Americans paying too much for LTE? GSM Association suggests so

Americans are overpaying for 4G LTE service in comparison to their European counterparts, according to The GSM Association.

If you have ever found yourself complaining that you're paying too much for LTE service, some of your qualms might be justified, based on a new study.

The New York Times cited a report on Monday published by The GSM Association, which highlighted that Americans are paying anywhere between twice as much to 10 times more than Europeans are paying for 4G LTE services.

For example, Verizon Wireless, the top mobile provider in the United States at moment, was said to charge up to "$7.50 for each gigabyte of data downloaded over its LTE network," compared to the European average of $2.50. In Sweden, the rate was said to be as low as 63 cents.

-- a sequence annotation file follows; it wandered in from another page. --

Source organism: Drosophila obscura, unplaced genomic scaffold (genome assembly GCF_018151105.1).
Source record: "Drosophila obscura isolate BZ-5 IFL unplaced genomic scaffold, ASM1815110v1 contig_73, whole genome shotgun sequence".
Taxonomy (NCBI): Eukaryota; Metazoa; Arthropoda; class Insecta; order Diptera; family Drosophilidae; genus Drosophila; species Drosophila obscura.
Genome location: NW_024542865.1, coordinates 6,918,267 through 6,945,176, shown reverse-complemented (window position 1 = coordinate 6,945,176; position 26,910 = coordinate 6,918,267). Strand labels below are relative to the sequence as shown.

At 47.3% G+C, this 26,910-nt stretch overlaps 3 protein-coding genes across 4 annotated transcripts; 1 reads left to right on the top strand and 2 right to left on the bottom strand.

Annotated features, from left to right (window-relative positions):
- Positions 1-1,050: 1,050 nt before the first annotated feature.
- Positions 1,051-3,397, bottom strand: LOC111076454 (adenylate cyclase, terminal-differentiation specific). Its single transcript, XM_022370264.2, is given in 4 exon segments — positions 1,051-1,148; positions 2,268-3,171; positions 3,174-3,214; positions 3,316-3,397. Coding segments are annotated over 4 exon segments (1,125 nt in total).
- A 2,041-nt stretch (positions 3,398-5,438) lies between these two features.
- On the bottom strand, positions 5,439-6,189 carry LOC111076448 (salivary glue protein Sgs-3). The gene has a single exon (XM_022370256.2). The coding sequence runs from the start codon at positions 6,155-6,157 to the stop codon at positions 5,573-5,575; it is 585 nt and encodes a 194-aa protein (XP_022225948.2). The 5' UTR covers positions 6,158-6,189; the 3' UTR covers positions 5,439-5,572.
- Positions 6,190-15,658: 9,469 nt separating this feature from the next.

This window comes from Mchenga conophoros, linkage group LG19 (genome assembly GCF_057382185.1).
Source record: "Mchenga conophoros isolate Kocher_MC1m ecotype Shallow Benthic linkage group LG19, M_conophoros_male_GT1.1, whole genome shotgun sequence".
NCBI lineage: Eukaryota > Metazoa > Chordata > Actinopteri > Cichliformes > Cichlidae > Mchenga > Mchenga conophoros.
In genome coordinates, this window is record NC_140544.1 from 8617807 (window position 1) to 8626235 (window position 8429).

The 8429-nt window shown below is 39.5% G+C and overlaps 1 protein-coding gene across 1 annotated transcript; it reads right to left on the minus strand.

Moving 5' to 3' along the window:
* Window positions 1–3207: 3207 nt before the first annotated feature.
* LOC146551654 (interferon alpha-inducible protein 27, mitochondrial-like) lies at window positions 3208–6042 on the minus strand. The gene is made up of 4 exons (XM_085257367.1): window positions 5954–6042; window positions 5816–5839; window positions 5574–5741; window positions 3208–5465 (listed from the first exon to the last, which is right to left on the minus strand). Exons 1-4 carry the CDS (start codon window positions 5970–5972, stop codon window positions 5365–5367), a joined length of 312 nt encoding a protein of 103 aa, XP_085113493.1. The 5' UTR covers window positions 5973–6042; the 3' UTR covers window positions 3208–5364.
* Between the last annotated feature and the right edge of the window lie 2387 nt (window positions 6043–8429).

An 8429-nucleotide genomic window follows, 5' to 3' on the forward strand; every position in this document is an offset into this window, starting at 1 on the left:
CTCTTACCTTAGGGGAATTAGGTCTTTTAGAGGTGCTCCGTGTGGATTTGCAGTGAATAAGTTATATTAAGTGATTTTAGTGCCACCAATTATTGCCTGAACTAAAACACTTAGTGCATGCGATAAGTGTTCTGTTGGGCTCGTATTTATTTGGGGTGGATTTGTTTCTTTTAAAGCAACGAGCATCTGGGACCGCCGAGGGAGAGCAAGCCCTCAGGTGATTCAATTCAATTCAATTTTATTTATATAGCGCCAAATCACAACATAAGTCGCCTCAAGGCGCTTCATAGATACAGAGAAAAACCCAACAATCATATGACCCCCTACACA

While that seems like an outrageous disparity in costs across the Atlantic, the primary reason mentioned in the NYT report as to why this price gap exists is actually quite simple: competition.

The United States is a giant country with actually very little competition on the national stage when it comes to wireless providers.

The easiest example of this would be to look back at the iPhone when it was issued exclusively by AT&T, all the while it was being offered by multiple carriers (and even unlocked) in almost every other country where it was available.

Going back to the topic at hand, AT&T and Verizon are the two major sellers of LTE contracts nationwide. (That could change if the Sprint-Softbank deal goes through, but we'll have to wait and see on that one.)

But Wireless Intelligence analyst Calum Dewar pointed out to the NYT that "Europe has the greatest number of operators selling LTE: 38 of 88 operators worldwide."

Thus, you have to wonder if it's even fair to compare U.S. rates with Europe based on the current circumstances considering they're so different.

At the same time, it's perfectly fair to argue that there should be more room for competition between wireless providers in the United States because based on these prices, the consumers are going to be footing some major bills for a long time to come.